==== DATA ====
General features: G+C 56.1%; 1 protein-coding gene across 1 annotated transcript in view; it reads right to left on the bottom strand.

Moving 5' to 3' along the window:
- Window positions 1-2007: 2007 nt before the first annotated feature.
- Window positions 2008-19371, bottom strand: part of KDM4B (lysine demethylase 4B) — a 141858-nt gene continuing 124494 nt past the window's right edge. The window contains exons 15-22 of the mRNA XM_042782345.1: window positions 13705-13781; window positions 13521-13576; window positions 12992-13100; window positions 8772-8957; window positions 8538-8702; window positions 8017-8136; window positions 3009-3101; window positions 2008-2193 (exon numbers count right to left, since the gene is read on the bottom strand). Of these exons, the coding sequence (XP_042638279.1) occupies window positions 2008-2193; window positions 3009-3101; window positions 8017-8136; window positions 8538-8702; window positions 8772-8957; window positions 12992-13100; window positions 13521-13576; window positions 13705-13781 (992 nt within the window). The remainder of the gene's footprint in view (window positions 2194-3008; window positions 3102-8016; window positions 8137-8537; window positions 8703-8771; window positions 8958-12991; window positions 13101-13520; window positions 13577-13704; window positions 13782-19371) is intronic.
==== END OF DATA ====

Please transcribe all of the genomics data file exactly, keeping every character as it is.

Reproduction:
General features: G+C 56.1%; 1 protein-coding gene across 1 annotated transcript in view; it reads right to left on the bottom strand.

Moving 5' to 3' along the window:
- Window positions 1-2007: 2007 nt before the first annotated feature.
- Window positions 2008-19371, bottom strand: part of KDM4B (lysine demethylase 4B) — a 141858-nt gene continuing 124494 nt past the window's right edge. The window contains exons 15-22 of the mRNA XM_042782345.1: window positions 13705-13781; window positions 13521-13576; window positions 12992-13100; window positions 8772-8957; window positions 8538-8702; window positions 8017-8136; window positions 3009-3101; window positions 2008-2193 (exon numbers count right to left, since the gene is read on the bottom strand). Of these exons, the coding sequence (XP_042638279.1) occupies window positions 2008-2193; window positions 3009-3101; window positions 8017-8136; window positions 8538-8702; window positions 8772-8957; window positions 12992-13100; window positions 13521-13576; window positions 13705-13781 (992 nt within the window). The remainder of the gene's footprint in view (window positions 2194-3008; window positions 3102-8016; window positions 8137-8537; window positions 8703-8771; window positions 8958-12991; window positions 13101-13520; window positions 13577-13704; window positions 13782-19371) is intronic.